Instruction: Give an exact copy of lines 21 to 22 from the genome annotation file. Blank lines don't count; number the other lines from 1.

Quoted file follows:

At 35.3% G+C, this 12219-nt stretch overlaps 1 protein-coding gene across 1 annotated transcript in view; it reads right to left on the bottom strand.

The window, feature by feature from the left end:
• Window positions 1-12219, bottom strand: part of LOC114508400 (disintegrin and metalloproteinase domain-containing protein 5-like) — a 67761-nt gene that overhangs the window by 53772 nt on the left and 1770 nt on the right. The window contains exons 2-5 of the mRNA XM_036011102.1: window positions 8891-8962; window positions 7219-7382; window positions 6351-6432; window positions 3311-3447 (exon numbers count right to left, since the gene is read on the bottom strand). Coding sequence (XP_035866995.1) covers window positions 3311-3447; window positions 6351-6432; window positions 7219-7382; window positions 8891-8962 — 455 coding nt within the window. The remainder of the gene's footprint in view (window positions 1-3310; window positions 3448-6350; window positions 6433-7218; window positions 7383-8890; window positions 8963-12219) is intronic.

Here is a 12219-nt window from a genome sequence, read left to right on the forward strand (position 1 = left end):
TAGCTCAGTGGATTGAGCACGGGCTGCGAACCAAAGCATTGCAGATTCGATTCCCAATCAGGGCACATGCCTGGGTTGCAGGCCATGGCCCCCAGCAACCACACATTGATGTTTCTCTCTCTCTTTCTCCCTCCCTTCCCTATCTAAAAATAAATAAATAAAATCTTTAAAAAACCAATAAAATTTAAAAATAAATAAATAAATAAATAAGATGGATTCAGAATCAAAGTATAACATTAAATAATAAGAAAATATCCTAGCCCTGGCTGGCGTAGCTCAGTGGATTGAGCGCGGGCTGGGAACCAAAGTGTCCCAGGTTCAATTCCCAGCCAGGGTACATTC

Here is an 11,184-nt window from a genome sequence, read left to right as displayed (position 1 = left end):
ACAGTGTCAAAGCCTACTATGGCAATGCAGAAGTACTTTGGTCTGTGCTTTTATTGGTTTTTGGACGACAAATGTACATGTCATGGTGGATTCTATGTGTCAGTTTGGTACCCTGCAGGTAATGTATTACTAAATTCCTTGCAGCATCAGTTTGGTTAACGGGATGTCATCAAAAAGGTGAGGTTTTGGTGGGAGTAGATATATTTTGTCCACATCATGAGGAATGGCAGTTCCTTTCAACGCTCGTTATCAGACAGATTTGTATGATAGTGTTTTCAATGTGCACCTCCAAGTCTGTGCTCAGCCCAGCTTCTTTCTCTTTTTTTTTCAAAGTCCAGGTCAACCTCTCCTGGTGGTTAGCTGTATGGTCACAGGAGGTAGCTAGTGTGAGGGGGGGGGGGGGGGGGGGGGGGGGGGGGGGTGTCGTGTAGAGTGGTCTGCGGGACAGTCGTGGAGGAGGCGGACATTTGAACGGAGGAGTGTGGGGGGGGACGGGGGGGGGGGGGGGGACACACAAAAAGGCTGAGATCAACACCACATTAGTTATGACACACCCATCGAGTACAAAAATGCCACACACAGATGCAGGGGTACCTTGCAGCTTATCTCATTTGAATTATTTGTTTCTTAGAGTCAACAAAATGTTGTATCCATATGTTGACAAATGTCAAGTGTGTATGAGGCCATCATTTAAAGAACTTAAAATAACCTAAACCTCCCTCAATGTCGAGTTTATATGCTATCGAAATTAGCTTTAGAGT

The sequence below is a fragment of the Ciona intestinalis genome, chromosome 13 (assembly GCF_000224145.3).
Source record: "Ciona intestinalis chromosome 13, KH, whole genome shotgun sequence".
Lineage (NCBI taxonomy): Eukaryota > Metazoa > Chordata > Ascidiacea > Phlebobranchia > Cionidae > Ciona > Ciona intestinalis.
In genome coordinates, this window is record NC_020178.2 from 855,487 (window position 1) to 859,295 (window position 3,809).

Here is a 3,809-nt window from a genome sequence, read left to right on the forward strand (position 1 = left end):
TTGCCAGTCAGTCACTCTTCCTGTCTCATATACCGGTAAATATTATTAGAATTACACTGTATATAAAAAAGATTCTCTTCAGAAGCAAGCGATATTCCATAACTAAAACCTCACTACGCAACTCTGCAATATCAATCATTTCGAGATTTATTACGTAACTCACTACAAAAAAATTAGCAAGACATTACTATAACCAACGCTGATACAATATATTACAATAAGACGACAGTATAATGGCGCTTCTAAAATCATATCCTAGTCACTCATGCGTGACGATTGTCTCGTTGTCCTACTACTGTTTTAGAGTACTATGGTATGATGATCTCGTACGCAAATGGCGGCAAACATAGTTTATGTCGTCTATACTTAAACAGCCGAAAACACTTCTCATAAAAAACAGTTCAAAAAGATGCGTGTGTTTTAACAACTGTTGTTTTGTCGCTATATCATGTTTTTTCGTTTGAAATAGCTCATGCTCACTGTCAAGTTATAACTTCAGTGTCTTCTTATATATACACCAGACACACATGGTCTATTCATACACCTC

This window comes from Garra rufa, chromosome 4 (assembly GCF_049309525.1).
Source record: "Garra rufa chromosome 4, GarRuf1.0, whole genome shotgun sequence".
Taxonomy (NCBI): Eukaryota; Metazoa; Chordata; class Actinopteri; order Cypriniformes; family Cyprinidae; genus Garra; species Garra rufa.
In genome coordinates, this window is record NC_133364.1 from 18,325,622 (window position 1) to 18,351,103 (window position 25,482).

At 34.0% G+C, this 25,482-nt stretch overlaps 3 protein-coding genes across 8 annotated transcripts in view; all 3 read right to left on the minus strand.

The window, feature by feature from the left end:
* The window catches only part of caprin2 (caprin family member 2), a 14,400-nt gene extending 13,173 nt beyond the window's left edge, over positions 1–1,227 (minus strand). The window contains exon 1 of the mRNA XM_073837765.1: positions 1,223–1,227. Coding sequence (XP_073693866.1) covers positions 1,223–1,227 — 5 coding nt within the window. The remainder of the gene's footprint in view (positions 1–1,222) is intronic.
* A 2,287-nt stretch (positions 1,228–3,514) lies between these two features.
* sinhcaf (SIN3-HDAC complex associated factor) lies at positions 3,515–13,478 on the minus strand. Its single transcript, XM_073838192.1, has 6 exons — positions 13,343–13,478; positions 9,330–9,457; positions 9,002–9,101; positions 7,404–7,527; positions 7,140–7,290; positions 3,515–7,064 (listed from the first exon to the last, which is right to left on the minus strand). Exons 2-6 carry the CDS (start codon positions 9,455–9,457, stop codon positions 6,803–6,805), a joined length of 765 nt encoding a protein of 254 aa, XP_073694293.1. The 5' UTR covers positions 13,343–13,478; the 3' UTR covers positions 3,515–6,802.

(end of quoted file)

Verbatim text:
* A 2,287-nt stretch (positions 1,228–3,514) lies between these two features.
* sinhcaf (SIN3-HDAC complex associated factor) lies at positions 3,515–13,478 on the minus strand. Its single transcript, XM_073838192.1, has 6 exons — positions 13,343–13,478; positions 9,330–9,457; positions 9,002–9,101; positions 7,404–7,527; positions 7,140–7,290; positions 3,515–7,064 (listed from the first exon to the last, which is right to left on the minus strand). Exons 2-6 carry the CDS (start codon positions 9,455–9,457, stop codon positions 6,803–6,805), a joined length of 765 nt encoding a protein of 254 aa, XP_073694293.1. The 5' UTR covers positions 13,343–13,478; the 3' UTR covers positions 3,515–6,802.